Documentary Modes and The Badloves

So far during Trimester 4 we have delved deep into documentaries, and their different modes. Since I had never studied documentaries or ever taken a closer look, these past few weeks have opened my eyes to a type of filmmaker I was oblivious to. We began with Poetic documentaries, which can sometimes be confused for experimental films. But Poetic films don’t have a narrative but use sound and juxtapositional editing to help the view find the story for themselves. This mode utilizes visual associations and storytelling rather than telling you the story. However while this seems simple, it’s extremely difficult to pull off effectively. Detailed research is needed, along with location permits and an extensive post-production process. Sometimes the story is found in the edit suite. Examples of poetic documentaries are: Baraka, Samsara and Sans Soleil. What I found interesting from Baraka was the fact there is zero voice over or proper dialogue. Although at times it lost me, for the majority it was a different experience trying to navigate through the story.

Participatory documentaries consist of the filmmaker being the protagonist and see them take on some journey to reveal the truth or hidden mysteries. The filmmaker doesn’t necessarily need to succeed or fail in their quest, they just need to of learned something from their journey. Filmmakers like Louis Theroux and Morgan Spurlock have excelled in this mode, stepping into their roles and learning about the subject and themselves in the process. Whether than means putting themselves in potential danger, or health risks. With recent examples such as: My Scientology Movie and Super Size Me taking the filmmakers to the edge, it allows the audience to trust the protagonist as they go on their journey. I personally quite enjoy these types of documentaries because of how they ask the viewer to take the journey with the filmmaker. It invests you into the characters and amplifies the drama when stakes and tension are involved.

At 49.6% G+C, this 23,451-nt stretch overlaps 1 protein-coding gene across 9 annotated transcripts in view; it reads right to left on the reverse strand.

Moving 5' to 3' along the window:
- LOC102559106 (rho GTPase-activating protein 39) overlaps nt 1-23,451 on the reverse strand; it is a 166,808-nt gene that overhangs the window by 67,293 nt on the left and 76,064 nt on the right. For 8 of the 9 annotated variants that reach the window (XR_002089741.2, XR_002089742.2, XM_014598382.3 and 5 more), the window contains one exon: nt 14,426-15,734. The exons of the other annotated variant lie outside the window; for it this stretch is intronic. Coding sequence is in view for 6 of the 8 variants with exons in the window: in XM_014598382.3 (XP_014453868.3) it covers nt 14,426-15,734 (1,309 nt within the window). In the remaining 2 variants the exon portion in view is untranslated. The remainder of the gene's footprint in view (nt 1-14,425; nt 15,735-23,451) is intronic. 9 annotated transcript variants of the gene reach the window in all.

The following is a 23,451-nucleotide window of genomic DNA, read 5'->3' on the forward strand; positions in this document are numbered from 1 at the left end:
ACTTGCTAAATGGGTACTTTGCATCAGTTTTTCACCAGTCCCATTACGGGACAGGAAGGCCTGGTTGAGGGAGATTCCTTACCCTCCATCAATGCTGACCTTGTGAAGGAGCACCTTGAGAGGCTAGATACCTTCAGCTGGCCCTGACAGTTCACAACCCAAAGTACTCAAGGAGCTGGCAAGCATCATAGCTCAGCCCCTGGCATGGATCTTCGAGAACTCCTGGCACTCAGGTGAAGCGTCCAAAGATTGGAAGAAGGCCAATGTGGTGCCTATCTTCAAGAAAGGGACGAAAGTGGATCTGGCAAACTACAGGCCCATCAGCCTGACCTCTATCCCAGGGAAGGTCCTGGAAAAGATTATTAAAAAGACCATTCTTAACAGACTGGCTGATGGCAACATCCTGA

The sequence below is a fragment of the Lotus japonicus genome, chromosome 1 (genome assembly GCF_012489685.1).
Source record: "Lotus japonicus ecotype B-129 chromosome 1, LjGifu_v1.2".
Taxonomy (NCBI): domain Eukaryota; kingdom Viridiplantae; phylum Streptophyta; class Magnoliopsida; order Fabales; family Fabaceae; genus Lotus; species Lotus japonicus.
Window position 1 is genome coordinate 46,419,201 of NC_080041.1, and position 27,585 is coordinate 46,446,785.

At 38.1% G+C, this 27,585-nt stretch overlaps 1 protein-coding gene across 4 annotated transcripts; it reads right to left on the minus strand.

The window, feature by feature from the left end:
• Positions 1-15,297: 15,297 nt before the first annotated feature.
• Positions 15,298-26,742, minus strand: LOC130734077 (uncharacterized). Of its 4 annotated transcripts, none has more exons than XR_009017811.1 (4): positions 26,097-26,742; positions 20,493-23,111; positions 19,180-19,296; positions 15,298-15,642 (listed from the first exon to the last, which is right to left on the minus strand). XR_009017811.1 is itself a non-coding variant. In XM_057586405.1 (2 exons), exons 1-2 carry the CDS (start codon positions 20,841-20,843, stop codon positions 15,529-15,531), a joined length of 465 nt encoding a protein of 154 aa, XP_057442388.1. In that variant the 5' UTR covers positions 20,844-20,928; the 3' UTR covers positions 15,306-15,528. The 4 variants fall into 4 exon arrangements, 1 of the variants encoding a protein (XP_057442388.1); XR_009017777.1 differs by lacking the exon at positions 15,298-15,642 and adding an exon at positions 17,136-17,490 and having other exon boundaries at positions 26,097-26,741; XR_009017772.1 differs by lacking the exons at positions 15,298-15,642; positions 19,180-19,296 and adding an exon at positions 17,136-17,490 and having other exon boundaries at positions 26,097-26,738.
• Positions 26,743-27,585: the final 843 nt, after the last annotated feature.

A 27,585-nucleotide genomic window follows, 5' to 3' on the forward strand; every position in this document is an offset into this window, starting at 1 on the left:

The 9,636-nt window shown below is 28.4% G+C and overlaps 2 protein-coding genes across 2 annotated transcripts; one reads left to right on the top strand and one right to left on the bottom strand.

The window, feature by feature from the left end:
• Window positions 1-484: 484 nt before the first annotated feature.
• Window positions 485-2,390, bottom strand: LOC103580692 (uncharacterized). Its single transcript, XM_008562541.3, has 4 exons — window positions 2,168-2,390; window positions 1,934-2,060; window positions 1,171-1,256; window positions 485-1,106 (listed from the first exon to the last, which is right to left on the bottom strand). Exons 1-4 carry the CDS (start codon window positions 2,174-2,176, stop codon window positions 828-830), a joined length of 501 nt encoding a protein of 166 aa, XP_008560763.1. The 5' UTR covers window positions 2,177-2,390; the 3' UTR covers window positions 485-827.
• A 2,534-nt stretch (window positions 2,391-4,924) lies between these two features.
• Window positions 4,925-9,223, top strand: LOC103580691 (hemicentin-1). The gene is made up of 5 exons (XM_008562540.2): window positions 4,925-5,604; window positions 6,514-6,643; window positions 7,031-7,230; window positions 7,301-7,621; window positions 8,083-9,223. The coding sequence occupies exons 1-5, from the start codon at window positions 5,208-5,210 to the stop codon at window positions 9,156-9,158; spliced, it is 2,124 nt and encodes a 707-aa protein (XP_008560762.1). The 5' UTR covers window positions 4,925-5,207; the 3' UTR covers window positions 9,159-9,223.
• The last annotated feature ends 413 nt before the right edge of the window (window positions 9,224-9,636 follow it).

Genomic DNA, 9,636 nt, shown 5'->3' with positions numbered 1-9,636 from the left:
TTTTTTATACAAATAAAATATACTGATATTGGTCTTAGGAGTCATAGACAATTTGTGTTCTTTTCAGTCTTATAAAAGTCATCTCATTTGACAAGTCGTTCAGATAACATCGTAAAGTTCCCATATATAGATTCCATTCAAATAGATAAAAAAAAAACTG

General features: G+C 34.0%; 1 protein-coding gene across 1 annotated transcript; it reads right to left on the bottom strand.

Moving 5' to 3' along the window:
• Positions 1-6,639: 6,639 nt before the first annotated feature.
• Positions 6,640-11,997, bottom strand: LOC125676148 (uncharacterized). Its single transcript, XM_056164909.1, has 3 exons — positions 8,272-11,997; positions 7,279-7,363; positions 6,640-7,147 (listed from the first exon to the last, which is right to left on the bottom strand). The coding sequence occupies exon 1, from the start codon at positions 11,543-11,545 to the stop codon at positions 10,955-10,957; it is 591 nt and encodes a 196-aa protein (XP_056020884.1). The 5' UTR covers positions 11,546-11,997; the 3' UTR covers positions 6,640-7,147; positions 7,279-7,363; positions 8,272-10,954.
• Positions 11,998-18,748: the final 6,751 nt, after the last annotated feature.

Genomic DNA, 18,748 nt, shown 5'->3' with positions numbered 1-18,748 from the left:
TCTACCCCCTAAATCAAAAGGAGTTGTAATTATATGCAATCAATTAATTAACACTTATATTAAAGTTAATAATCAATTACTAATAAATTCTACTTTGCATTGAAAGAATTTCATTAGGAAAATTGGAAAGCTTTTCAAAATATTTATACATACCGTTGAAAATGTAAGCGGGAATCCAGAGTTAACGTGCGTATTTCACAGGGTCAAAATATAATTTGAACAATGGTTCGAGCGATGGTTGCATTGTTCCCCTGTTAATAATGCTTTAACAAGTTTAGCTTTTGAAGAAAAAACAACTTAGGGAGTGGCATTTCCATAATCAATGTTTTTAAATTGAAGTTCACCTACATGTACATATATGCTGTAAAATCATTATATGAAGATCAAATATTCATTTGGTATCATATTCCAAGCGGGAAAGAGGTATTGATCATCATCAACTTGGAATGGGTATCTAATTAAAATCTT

Observational documentaries aim to be a fly on the wall, to observe and allows viewers to draw their own conclusions. They often identify a story that’s unfolding in real life, that harness the same elements of a good drama. These types of documentaries don’t have interviews or set up shots, and rely on pure observation. It relies on the filmmaker having access to their subjects world to get to know their subject. Hoop Dreams, Armadillo, and Knuckle are all examples of popular observational documentaries.

As the name can suggest, the purpose of an Expository documentary is to propose an entertaining argument. It aims to educate the audience, which  most noticeable on the History Channel, or Animal Planet. This mode relies on interviews, recreations, archive footage or photos, or animation. In addition to narration, expository-sound design includes voice over interviews from witnesses, survivors, or expert witnesses. This mode utilizes narration as a tool to explain and making a case for the films content.Real crime stories, sports documentaries, and even the documentary on The Worlds Largest Man all aim to tell a story. Other examples include: Wait For Me, Touching The Void, Searching For The Sugar Man, and Capturing The Friedmans.

Last Saturday I was lucky enough to do camerawork for The Badloves & Eleven gig at The Satellite Lounge. It was a great experience considering it was my first live show, and seeing what went into the set up was astounding.


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